June 29, 2012 (KHARTOUM) – Sudanese authorities used excessive force to break up several demonstrations that erupted following Friday’s prayer in sporadic parts of the capital Khartoum and 12 regional towns, in the latest crackdown on the wave of dissent that has been gripping the country for the past two weeks.
- Protesters march toward the city center in Omdurman, across the river from Khartoum, on Friday 29 June (Twitter/Yousif Elmahdi)
Large numbers of police and plainclothes security forces deployed heavily in various parts of Khartoum and around Mosques as tension loomed ahead of what anti-regime activists called “the elbow licking Friday” for mass protests against the government of President Omer Al-Bashir and his ruling National Congress Party (NCP).
The name “elbow licking” stems from the expression “lick your elbow” which the NCP vice-chairman Nafie Ali Nafie used in the past to say those seeking to overthrow the party are attempting the impossible.
The first and strongest protest, according to activists, took place in Wad Nubawi area in Omdurman, the bastion of the Ansar religious sect of the National Umma Party (NUP) led by Former Prime Minister AL-Sadiq al-Mahdi.
Police forces surrounded Wad Nubawi mosque as thousands of worshipers arrived. The situation grew in intensity when Al-Mahdi, flanked by hundreds of his supporters, arrived in the mosque to chants of regime falls.
Al-Mahdi addressed the worshipers and said that Sudan was now at a crossroad after the current Islamist regime failed.
He stated to the disappointment of many worshipers who expected him to lead the demonstrations that efforts were still underway to agree on an alternative to the regime.
“But as we agree on the alternative, we will organize sit-in in all parts of Sudan” he said, adding that the right to hold sit-ins is guaranteed under the law and constitution”
Al-Mahdi however warned the authorities against the use of violence saying it will breed violence and lead Sudan into the same situation as Syrian. The veteran opposition leader then exited the mosque under tight security.
Eye witnesses reported that security forces fired teargas inside the mosque before worshipers could march out. Police forces later used batons and rubber bullets to disperse around 300 protesters who took to the street, inflicting injuries on some of them, the witnesses said.
Wad Nubawi protests, which lasted for 8 hours during which protesters hurled rocks at security forces, shortly spilled over to other parts of Omdurman, including Ombada area, where thousands of protesters blocked main roads.
One eye witness told Sudan Tribune that plainclothes security agents known as “Rabata” were very violent with the protesters. He said that they beat everyone who was carrying a mobile phone and arrested a number of journalists including an AFP cameraman while they covered the events.
- A tense protest gathers in Bahri, a district of Khartoum just across the Blue Nile, on Friday 29 June (Twitter/Moez Ali)
Simultaneously, demonstrations erupted in Shambat and Al-Haj Youssef areas in Khartoum North town known as Bahri, where police and security agents armed with machetes clashed with hundreds of protesters. Eye witnesses told Sudan Tribune that police forces in Al-Haj Youssef disobeyed orders to fire at the protesters, forcing security agents to attack them with machetes and light arms.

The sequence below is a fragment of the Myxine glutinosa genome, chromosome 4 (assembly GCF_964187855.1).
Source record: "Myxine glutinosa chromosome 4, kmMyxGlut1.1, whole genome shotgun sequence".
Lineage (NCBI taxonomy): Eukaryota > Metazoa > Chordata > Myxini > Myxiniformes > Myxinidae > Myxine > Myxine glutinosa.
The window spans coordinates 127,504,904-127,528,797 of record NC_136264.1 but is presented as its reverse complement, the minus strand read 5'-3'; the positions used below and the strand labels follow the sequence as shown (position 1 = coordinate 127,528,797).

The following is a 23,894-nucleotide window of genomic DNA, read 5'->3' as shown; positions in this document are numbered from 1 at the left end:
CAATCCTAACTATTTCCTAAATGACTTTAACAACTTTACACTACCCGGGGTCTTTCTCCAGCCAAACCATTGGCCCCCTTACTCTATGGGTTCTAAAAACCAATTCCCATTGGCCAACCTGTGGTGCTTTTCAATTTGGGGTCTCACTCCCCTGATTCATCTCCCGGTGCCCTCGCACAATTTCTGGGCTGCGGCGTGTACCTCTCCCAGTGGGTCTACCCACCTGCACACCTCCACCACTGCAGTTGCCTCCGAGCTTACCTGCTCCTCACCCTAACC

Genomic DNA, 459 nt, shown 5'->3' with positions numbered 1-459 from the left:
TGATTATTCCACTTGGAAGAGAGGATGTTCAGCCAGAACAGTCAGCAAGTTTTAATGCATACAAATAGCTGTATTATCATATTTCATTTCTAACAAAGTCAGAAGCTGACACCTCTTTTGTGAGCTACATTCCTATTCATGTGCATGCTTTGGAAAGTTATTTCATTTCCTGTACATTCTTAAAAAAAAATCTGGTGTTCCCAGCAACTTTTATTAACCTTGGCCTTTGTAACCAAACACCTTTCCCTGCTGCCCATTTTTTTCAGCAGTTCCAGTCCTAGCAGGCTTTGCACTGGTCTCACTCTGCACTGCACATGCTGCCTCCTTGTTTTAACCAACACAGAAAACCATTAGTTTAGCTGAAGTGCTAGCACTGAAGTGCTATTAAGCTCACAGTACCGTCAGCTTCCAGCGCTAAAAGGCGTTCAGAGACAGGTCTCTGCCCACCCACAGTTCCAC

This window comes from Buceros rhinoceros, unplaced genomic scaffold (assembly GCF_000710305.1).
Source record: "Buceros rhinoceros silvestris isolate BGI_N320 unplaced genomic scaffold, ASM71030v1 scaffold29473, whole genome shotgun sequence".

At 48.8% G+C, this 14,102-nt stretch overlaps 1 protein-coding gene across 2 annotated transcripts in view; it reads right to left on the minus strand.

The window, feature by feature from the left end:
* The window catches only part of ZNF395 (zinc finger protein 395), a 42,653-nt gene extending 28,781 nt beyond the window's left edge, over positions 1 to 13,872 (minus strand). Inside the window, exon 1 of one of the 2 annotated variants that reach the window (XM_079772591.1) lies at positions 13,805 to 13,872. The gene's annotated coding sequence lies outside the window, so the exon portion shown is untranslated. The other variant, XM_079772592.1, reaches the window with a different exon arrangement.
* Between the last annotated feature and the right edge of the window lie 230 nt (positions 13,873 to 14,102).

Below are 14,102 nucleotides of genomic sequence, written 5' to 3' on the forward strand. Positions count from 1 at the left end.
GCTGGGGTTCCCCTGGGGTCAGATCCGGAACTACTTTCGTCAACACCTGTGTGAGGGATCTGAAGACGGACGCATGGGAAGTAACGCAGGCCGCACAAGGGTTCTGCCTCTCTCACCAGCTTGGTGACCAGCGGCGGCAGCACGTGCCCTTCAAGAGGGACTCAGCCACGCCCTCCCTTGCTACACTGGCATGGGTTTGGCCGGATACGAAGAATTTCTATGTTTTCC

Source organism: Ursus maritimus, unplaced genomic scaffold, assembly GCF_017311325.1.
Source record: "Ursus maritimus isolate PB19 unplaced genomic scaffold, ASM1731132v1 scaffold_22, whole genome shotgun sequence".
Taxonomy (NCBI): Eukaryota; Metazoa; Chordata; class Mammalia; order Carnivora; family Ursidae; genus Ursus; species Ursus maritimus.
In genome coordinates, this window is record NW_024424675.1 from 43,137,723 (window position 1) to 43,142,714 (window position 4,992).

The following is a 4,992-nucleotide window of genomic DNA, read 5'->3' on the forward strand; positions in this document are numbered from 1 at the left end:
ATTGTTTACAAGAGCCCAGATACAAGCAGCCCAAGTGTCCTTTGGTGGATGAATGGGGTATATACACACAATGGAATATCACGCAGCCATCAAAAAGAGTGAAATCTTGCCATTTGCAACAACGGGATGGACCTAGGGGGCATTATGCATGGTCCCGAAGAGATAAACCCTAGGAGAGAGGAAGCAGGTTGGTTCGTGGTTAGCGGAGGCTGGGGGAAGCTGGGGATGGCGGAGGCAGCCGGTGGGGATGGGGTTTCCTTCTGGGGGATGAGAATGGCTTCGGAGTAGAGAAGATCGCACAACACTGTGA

Protests also erupted in the evening in parts of Khartoum town including Al-Kalakla and Al-Deim.
The protests were not limited to Khartoum. In Madani, the provincial capital of AL-Jazzera State, hundreds of protesters burned tires, blocked roads. The towns of Al-Obayid and Al-Nuhud in North Kordofan State also witnessed protests in which many activists were arrested by security forces.
An official with the Islamist opposition Popular Congress Party (PCP), who asked not be named, told Sudan Tribune that security authorities had arrested four middle-rank leaders of the party during Al-Oabeid protests and two during the protests in Madani.
He said that two other PCP members were arrested in Khartoum on Thursday’s night. According to him, more than 15 PCP members most of whom are youth have been arrested so far.
Meanwhile, the secretary of the NCP’s organization department, Amar Bashari, told the pro-government Al-Shoroog Satellite TV channel on Friday that the protests were organized by opposition parties.
He accused the opposition of trying to ignite sedition and mislead citizens. The NCP official stressed that what opposition parties are allegedly doing is “against the law.”
The Secretary-General of the armed rebel Sudan People’s Liberation Movement North (SPLM-N), Yasir Arman, issued a statement on Thursday saying that ousting Al-Bashir’s regime will directly serve the interest of the Sudanese economy and the living conditions of ordinary citizens.
According to Arman, the ongoing “uprising” will reach its logical conclusion in the fall of the regime and lead to the creation of a democratic alternative.
The current protest movement was triggered by government plans to end fuel subsidies as part of what officials say are an austerity package that includes drastic cuts in government size and expenditure in order to make up for a budget deficit of 2.4 billion US dollars.
Initially started by students at Khartoum University on 16 June, the protests widened over the following days to incorporate many other sectors of the society and reach towns beyond the capital.
Sudan’s economy has been grappling with rising inflation, which hit 30 percent in May, and a depreciating currency since the country lost 75 percent of oil production with South Sudan secession last year.